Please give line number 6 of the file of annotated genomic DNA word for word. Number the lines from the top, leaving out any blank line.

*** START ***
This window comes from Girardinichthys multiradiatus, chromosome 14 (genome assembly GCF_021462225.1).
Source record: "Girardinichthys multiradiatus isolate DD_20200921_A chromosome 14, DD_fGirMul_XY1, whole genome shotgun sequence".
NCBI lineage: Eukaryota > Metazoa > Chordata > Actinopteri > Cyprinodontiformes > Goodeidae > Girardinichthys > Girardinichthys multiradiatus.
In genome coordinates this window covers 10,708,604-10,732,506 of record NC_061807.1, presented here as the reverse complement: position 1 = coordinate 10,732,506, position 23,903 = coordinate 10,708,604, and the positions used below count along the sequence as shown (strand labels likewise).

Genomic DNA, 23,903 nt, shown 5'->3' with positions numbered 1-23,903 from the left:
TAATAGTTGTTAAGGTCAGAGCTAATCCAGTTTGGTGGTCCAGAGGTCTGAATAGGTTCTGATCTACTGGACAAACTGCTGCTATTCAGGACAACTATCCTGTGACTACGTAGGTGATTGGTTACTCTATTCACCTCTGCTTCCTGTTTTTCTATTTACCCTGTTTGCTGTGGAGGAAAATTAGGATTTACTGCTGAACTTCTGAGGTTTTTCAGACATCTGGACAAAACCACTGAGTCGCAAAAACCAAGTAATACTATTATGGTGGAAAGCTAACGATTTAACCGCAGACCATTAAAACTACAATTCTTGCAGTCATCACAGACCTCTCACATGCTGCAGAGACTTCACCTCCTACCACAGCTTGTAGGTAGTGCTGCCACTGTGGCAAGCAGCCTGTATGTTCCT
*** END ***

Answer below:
TAATAGTTGTTAAGGTCAGAGCTAATCCAGTTTGGTGGTCCAGAGGTCTGAATAGGTTCTGATCTACTGGACAAACTGCTGCTATTCAGGACAACTATCCTGTGACTACGTAGGTGATTGGTTACTCTATTCACCTCTGCTTCCTGTTTTTCTATTTACCCTGTTTGCTGTGGAGGAAAATTAGGATTTACTGCTGAACTTCTGAGGTTTTTCAGACATCTGGACAAAACCACTGAGTCGCAAAAACCAAGTAATACTATTATGGTGGAAAGCTAACGATTTAACCGCAGACCATTAAAACTACAATTCTTGCAGTCATCACAGACCTCTCACATGCTGCAGAGACTTCACCTCCTACCACAGCTTGTAGGTAGTGCTGCCACTGTGGCAAGCAGCCTGTATGTTCCT